Time to Recycle Smarter

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The United States exported almost half of its recyclable paper and plastic to China for many years without any issues. It worked well. Americans like to recycle and China wanted the materials to feed their manufacturing base. Things changed, however, when the Chinese government began implementing tighter import restrictions on recyclables in 2013.

As of March 2018, the Chinese government banned mixed paper and plastic bottles and imposed more stringent contaminant standards for the recyclables that it continues to take. The new 0.5 percent standard for contaminants is incredibly difficult to achieve and hurts the domestic waste and recycling industry. Without significant changes, the industry faces serious peril.

Chinese importers have also been limited in the amount of material they can purchase. As a result, bales of paper previously bound for China are sitting in warehouses, outside on parking lots or, in some cases, are landfilled. Unless the Chinese government relaxes its standard and consumers begin recycling smarter, the outlook for recycling is grim.

The U.S. waste and recycling industry is committed to improving recycling quality. Several of our member companies have already made major investments to remove as much contamination from the recycling stream as possible. They have invested in new screening and sorting technology, made improvements to existing equipment, and hired more workers to remove contaminants from the process by hand. They do all this as prices for recyclables fall.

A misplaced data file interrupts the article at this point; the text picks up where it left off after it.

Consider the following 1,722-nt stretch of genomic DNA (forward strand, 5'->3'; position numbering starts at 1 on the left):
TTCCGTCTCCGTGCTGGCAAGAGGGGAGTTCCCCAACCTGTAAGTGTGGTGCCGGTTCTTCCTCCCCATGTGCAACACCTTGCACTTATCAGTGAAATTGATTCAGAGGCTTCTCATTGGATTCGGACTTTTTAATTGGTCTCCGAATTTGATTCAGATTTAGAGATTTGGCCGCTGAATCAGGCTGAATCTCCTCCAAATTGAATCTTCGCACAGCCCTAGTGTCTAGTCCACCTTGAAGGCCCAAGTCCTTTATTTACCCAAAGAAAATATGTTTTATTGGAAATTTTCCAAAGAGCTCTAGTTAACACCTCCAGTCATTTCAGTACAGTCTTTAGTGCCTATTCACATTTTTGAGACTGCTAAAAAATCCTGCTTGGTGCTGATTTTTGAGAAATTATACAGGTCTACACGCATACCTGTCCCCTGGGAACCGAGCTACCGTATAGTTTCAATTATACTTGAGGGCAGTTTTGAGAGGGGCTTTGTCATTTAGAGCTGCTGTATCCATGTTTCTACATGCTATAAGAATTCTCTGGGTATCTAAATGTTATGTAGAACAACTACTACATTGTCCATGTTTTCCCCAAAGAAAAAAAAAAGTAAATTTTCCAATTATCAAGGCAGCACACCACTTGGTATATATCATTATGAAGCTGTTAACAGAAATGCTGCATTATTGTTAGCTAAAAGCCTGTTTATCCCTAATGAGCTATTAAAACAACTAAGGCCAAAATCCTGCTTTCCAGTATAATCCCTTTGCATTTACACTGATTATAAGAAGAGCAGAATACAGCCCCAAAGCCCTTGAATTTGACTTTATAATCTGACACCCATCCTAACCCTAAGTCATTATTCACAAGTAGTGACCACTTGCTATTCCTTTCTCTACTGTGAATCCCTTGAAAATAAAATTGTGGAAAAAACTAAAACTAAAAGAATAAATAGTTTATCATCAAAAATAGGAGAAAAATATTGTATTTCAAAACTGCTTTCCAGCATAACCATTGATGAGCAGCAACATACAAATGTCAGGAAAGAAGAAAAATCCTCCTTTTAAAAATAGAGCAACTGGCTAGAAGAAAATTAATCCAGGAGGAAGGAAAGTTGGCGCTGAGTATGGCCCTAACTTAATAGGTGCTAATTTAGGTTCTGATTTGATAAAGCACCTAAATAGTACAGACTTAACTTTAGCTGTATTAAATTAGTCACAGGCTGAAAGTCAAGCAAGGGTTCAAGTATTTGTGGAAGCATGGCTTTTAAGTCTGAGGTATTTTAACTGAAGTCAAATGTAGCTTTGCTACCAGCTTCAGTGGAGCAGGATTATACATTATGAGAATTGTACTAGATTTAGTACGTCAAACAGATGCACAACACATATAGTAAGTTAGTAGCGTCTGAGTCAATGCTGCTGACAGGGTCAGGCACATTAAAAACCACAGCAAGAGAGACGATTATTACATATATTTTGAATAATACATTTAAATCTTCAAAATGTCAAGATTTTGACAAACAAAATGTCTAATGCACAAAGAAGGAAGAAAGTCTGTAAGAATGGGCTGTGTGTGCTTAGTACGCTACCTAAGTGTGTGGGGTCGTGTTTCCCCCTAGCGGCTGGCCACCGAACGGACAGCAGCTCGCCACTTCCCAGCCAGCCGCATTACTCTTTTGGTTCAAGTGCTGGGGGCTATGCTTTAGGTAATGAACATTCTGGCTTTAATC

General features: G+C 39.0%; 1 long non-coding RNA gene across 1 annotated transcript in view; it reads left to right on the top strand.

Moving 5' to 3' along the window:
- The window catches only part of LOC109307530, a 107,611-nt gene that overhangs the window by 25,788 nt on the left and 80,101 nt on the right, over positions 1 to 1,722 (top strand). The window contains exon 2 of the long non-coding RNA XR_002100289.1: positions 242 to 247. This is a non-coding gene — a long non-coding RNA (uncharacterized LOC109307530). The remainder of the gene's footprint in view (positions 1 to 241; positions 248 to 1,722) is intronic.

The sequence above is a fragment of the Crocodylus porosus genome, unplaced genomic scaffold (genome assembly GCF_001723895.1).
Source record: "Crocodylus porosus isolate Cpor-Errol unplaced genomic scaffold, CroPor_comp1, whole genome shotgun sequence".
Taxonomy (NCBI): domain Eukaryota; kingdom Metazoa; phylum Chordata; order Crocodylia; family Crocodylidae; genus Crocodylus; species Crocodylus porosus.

The waste and recycling industry has not stopped there. Many companies have embarked on education campaigns to remind customers what items can and cannot be recycled. About three in four Americans recycle. Recycling is good. We all want to be “green” and protect the planet but a lot of us do not recycle correctly. Instead, we toss things in the recycling bin even when we don’t know if it is recyclable. We hope that it will all just get sorted out at the plant.

That’s called “Wish Cycling” and is leading to more and more contamination in the recycling stream. It is not uncommon to find pizza boxes stained with grease, old garden hoses, and plastic bags and more plastic bags. These items cannot be recycled in the curbside bin. Food contaminates paper and cardboard making them less likely to be recycled. The hose and the plastic bags wrap around the machines that screen and sort items disrupting the operations and reducing the amount of material that can be recycled.

Contamination has been a problem for a long time. However, with increasingly stringent standards, it becomes more important to try to limit it. We need the public to help us by recycling smarter. We need them to be thoughtful, intentional, and deliberate with their recycling. We need everyone’s support to make recycling successful again.

This effort requires a partnership between the recycling industry and the public. We need the public to help by changing behaviors and do things differently. Start by keeping out the food and bags and check in with local municipalities or service providers to see what can be recycled.

The waste and recycling industry is leading on this issue, continuing to meet with federal officials and responding to the multiple rules promulgated by the Chinese government. Most importantly, we are supporting our members’ efforts to educate the public on how to recycle smarter so we can all get this right. If we want to continue to recycle then we must do it well.

We all have a stake now in America’s recycling future.

Robert Lee is chief executive officer of ecotech llc.

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